School of Nursing
Shift work outside the normal working hours of 6 a.m. to 6 p.m. is a requirement in acute and chronic care facilities that provide nursing care on a 24-hour basis. Slightly more than 30% of full-time health care workers are shift workers. Shift work sleep disorder, defined as a primary complaint of insomnia and excessive sleepiness, has been diagnosed in almost ten % of shift workers. The excessive sleepiness and fatigue nursing shift workers experience often lead to performance impairment and diminished attentiveness that may affect job productivity and patient safety. Napping is the most natural countermeasure against sleepiness. This quasiexperimental study was performed to detemine whether a 20 minute nap during the niight shift could reduce sleepiness and fatigue and improve cognitive functioning among nursing shift workers in an acute care setting. Ten study participants were randomly assigned to participate in both the control (no nap) and the intervention (nap) within the two week study. Self-testing of fatigue and sleepiness, and a timed reaction test programmed into a personal digital assistant (PDA) were performed throughout the two shifts. Results showed a trend toward a reduction in sleepiness and fatigue were reduced when nursing staff took a 20 minute nap during shift work, that was sustained through the remainder of the shift. The Advanced Practice Nurse is critical to advancing napping for shift workers because she/he can interpret, evaluate, and participate in research, create evidence-based policy, and collaborate with key stakeholders.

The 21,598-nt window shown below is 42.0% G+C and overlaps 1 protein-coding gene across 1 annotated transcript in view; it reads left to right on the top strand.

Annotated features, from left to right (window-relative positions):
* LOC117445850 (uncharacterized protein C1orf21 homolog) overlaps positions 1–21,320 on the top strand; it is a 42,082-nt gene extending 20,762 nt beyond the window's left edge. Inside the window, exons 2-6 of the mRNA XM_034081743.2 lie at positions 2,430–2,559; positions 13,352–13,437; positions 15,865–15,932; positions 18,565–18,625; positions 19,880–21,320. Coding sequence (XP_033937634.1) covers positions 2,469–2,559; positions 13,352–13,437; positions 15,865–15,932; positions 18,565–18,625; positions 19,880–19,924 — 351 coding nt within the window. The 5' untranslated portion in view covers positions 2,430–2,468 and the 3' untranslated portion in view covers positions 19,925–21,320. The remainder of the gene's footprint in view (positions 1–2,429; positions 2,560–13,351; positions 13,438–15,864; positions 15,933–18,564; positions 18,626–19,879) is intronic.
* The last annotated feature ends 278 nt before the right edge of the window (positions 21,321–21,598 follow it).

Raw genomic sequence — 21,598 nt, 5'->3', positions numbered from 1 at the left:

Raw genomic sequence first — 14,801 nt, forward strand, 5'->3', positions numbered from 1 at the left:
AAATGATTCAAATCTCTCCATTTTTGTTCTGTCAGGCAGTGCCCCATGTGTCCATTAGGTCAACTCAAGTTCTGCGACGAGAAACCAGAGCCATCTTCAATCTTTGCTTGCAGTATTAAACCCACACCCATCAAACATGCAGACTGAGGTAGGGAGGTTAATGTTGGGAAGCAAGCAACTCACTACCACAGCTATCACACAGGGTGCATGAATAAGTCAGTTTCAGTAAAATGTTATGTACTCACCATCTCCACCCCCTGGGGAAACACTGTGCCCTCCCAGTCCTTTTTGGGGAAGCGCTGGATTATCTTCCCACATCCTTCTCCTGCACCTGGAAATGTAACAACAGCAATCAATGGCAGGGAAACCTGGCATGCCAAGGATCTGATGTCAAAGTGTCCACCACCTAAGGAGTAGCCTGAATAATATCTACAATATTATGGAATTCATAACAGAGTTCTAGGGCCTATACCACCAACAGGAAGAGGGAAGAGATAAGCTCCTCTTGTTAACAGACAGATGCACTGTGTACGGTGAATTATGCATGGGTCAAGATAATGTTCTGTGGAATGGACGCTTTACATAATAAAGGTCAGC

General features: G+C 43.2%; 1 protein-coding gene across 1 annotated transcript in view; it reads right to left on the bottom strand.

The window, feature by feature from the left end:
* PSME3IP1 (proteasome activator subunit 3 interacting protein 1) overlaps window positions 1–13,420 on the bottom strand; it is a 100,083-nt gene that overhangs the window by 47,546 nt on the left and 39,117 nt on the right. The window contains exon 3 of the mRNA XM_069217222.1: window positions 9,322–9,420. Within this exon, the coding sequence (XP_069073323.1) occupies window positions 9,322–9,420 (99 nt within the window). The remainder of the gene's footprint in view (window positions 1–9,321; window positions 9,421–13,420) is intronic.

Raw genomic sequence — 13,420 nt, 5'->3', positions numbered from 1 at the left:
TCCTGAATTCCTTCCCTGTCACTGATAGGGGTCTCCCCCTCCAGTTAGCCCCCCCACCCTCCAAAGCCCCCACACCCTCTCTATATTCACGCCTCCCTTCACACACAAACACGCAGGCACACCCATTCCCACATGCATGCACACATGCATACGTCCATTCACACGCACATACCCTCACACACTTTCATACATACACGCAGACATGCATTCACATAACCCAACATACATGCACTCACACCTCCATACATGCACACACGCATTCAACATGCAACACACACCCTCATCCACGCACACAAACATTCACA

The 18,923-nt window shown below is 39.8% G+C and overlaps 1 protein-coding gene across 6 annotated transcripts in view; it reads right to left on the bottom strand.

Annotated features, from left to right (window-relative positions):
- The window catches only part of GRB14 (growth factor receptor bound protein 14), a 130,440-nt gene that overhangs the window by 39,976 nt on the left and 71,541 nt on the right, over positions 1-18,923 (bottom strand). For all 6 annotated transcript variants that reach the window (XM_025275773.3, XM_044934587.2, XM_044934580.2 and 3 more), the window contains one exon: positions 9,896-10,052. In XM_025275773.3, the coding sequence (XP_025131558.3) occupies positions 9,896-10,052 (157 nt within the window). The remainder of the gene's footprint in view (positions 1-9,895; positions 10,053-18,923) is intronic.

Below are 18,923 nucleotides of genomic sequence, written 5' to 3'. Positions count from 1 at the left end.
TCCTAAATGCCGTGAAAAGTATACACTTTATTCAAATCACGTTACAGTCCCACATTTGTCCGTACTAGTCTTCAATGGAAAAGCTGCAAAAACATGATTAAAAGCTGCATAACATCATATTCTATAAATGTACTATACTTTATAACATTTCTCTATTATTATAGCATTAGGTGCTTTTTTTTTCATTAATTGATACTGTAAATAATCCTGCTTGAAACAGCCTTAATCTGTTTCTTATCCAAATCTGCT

Bourdony, Cheryl Beth, "Napping to Reduce Sleepiness, Fatigue and Improve Reasoning for Nursing Shift Workers" (2010). Master's Theses, Dissertations, Graduate Research and Major Papers Overview. 209.
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